Any reasonable concept of justice demands that Hong Kong and its affluent people stop hiding behind China 's developing-country status. It would demand that Hong Kong move beyond discussion, consultation and endless consideration of its options with regard to the environment generally and climate change in particular. (Remarkably, even now, the Hong Kong government is still considering whether to plant more trees!) Justice requires that we in Hong Kong act now, and act robustly. We should cut our greenhouse gas emissions drastically, and we ought to help the poor of China and the world adapt to climate change.
Some may say that all of this is academic. After all, Hong Kong 's emissions amount to only 0.2% of the global total.8 But it is less insignificant if we look at it from the perspective of the world's poor people. Many already are experiencing the adverse effects of climate change and more will in the future. Their suffering has been described as the environmental equivalent of genocide, albeit in slow motion.9 In the words of Andrew Pendleton of Christian Aid, "Knowing what we know now, if we don't respond, we're committing a very serious crime."10
Many individuals in Hong Kong , including the most affluent and privileged, may argue that climate change really is not their fault, that their personal contribution is quite small.11 This is largely true, but if every affluent person thinks this way and behaves accordingly, the result can be quite large—especially as the number of wealthy people increases sharply with the rise of China (and India ). This practical truth is belied by the immorality of avoiding responsibility, even if our individual impact (or our territory's impact) is small. As ethicist Thomas Pogge argues in a discussion of global poverty, "Even a very small fraction of responsibility for a very large harm can be quite large in absolute terms. . . ."12
In the case of climate change, most Hong Kong residents consume disproportionately more than most individuals around the world (and in China ) and each emits disproportionately more greenhouses gases. Pogge points out that, "Even if each privileged person typically bears only one billionth of the moral responsibility for the avoidable underfulfillment of human rights [I would include the right not to suffer or die from climate change voluntarily caused by others] . . . each of us would still be responsible for significant harm."13 He acknowledges that "nearly every privileged person might say that she bears no responsibility at all because she alone is powerless to bring about a reform of the global order."14However, as Pogge concludes, this is "an implausible line of argument, entailing as it does that each participant in a massacre is innocent, provided any persons killed would have been killed by others, had he abstained."15
One way to move forward is to begin thinking in terms of cosmopolitan justice. Cosmopolitan justice addresses what is, for conscientious people, a disconnect between our nonexistent legal obligation as affluent people in China to cut our contribution to climate change, and our responsibility as good global citizens to reduce that contribution drastically. Cosmopolitanism is concerned with individuals. In this case, cosmopolitan justice makes demands on all capable persons for a number of reasons, such as Henry Shue's principle of "do no harm," Peter Singer's historical argument of "you broke it, you fix it," Dale Jamieson's belief in the "ability to benefit others or prevent harm," Singer's maxim to "prevent extreme suffering," Thomas Pogge's "priority of vital interests", and Onora O'Neill's Kantian concept of not undermining the capacity of others to be independent moral agents. It is hardly likely that the world's present and future poor would, if asked, choose to accept the adverse impact of climate change, at least not without compensation.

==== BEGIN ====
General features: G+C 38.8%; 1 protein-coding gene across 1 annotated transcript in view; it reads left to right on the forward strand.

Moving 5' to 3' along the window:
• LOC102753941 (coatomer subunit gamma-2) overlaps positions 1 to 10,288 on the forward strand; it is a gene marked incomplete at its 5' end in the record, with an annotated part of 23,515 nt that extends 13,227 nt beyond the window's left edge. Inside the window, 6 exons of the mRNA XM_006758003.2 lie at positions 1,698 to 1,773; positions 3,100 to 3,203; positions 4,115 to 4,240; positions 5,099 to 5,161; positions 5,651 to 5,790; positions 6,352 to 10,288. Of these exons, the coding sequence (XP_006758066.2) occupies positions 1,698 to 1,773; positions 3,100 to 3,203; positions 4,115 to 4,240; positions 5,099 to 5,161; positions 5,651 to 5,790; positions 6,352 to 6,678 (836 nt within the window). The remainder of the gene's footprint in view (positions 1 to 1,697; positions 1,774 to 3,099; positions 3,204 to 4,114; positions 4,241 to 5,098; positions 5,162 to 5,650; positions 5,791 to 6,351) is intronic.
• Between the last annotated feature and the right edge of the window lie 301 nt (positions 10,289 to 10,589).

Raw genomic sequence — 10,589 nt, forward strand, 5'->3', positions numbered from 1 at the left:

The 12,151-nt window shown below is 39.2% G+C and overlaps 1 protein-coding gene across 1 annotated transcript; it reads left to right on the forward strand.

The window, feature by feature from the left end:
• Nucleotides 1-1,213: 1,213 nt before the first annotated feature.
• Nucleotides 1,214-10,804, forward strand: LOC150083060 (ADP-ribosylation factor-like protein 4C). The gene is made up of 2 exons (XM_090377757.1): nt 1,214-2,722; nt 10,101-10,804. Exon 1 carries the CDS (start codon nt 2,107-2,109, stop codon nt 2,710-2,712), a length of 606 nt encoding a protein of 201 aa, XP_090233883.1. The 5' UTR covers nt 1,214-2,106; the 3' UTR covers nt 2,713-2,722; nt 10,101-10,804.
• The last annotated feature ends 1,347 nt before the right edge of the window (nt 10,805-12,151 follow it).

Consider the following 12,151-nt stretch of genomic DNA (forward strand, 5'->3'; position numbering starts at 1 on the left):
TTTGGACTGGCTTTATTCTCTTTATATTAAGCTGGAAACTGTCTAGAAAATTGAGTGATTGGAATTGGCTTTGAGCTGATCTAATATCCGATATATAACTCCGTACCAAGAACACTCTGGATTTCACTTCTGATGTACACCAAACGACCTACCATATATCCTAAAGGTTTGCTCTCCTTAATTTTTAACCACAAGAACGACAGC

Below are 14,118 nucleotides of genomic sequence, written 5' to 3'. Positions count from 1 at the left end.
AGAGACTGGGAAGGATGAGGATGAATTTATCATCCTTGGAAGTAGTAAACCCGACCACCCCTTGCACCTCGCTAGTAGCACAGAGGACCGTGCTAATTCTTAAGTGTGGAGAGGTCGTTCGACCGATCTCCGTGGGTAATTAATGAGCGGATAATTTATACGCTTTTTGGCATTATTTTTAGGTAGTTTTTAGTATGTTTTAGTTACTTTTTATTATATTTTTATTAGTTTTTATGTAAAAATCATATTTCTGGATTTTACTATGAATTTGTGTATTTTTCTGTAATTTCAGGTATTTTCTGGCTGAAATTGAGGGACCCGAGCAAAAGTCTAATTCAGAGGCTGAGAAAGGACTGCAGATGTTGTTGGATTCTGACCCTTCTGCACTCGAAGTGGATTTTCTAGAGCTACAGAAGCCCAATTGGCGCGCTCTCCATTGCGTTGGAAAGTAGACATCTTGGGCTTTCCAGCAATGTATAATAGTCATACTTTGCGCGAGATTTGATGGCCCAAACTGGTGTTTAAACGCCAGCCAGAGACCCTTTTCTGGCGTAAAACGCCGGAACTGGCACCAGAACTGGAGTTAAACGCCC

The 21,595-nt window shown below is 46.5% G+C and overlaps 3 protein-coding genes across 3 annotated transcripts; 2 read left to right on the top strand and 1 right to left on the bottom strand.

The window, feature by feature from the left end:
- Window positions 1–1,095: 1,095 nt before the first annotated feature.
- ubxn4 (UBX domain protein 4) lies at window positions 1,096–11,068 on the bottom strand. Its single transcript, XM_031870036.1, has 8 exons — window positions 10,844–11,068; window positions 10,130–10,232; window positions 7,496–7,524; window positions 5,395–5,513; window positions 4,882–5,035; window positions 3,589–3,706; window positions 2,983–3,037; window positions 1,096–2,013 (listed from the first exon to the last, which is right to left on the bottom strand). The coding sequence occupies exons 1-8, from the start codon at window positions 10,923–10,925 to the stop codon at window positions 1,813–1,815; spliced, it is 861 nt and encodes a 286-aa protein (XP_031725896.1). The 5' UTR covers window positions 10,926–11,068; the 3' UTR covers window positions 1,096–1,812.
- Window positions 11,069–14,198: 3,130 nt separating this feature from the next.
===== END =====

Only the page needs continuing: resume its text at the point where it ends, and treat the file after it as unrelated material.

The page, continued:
Cosmopolitan justice focuses our attention on the rights and obligations of individuals everywhere . It is not reliant on where a person lives or his nationality. Cosmopolitan justice demands that we end the unethical fiction that nothing matters other than justice between states.
The implications for Hong Kong and its people are quite clear:
First, the Hong Kong government should dramatically bolster its efforts to tax and regulate energy use, and should take steps to move toward a truly post-carbon economy and society. It could, for example, mimic Western countries by giving incentives to electricity suppliers to save energy, rather than encouraging them, as happens now, to invest in new production infrastructure. The waste of electricity in Hong Kong is manifestly evident to everyone who lives here, but there is at present insufficient incentive to end it. Or the Hong Kong government could follow the lead of the Australian government—hardly an environmental daredevil given its unwillingness to join the Kyoto Protocol—by outlawing the sale of energy-wasting incandescent light bulbs, thereby pushing the shift to much more efficient compact fluorescent bulbs. And the government could do what they are doing in Europe : requiring that new appliances meet strict energy-efficiency guidelines so that consumers do not make choices that cost them, and the environment, more in the long term.